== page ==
This is Dawn by Octavia Butler, the first book in a three part series. The main character is a woman who is reluctantly willing to work with the aliens and is stubborn and surly, though not as bad as some of the other humans.
It was set (at least partly) on a space ship. Humans are "set free" in small groups into an area of the ship that mimics Earth - specifically, a wilderness, with weather patterns, soil, animal predators, a created sun, etc
You’re kidding. Your ship is alive?”
“Yes. Come out.” The hole in the wall had grown large enough for them
to step through. He ducked his head and took the necessary step. She
started to follow him, then stopped. There was so much space out
there. The colors she had seen were thin, hairlike leaves and round,
coconut-sized fruit, apparently in different stages of development.
All hung from great branches that overshadowed the new exit. Beyond
them was a broad, open field with scattered trees—impossibly huge
trees—distant hills, and a bright, sunless ivory sky. There was enough
strangeness to the trees and the sky to stop her from imagining that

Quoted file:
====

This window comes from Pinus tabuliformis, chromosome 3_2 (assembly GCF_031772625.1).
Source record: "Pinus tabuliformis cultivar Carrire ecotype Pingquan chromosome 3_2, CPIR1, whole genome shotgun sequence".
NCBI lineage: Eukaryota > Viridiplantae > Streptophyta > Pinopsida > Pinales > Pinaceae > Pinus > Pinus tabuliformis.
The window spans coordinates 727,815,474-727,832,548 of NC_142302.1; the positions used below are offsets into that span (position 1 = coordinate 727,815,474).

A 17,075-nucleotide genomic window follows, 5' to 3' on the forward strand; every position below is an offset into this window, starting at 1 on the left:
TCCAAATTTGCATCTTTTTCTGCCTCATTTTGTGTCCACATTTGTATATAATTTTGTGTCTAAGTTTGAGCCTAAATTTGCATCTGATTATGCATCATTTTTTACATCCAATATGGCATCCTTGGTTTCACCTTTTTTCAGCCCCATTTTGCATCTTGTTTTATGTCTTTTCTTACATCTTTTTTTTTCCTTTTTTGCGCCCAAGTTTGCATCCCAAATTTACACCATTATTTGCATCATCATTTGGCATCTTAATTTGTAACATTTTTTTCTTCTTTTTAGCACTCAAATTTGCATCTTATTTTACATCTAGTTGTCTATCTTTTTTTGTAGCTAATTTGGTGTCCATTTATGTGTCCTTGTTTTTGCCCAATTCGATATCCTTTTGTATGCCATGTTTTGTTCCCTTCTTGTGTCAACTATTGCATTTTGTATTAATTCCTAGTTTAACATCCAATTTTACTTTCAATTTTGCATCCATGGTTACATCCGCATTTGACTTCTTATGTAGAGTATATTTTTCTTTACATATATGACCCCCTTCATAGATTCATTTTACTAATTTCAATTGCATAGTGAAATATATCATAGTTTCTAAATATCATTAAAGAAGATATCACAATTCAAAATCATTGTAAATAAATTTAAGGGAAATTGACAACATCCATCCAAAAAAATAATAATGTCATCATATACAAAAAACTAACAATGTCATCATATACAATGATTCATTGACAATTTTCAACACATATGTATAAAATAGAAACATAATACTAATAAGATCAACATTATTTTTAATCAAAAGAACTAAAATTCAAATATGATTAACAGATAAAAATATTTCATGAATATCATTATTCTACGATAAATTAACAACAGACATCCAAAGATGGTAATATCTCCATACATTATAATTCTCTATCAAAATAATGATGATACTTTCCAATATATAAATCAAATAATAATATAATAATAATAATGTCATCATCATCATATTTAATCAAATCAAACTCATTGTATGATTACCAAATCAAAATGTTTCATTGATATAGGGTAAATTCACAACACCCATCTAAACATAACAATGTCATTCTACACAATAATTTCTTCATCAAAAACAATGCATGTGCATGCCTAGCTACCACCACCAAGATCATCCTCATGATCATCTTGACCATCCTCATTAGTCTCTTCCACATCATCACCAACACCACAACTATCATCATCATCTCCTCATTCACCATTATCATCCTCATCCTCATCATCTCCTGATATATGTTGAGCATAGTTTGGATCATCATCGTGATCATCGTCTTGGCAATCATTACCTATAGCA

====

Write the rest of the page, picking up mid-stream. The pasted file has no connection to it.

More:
she was on Earth. There were people moving around in the distance, and
there were black, German shepherd–sized animals that were too far away
for her to see them clearly—though even in the distance the animals
seemed to have too many legs. Six? Ten? The creatures seemed to be
If I remember correctly, this was a training of sorts, by
(benevolent?) aliens who were trying to help humans relearn the skills
they would need, probably after they were returned to Earth.
You’ll go back there eventually.”
“You’ll send me back? And the other humans?”
“That you will come to understand little by little.”
How could she Awaken people and tell them they were to be part of the
genetic engineering scheme of a species so alien that the humans would
not be able to look at it comfortably for a while? How would she
Awaken these people, these survivors of war, and tell them that unless
they could escape the Oankali, their children would not be human?
I believe that there were 'interviews" where he was called into a small cubicle to explain himself multiple times.
There had not been a whisper of response. Her captors spoke when they
were ready and not before. They did not show themselves at all. She
remained sealed in her cubicle and their voices came to her from above
like the light. There were no visible speakers of any kind, just as
there was no single spot from which light originated. The entire
ceiling seemed to be a speaker and a light—and perhaps a ventilator
since the air remained fresh. She imagined herself to be in a large
box, like a rat in a cage. Perhaps people stood above her looking down
through one-way glass or through some video arrangement.
There was no answer. She had asked her captors when they began,
finally, to talk to her. They had refused to tell her. They had asked
her questions. Simple ones at first.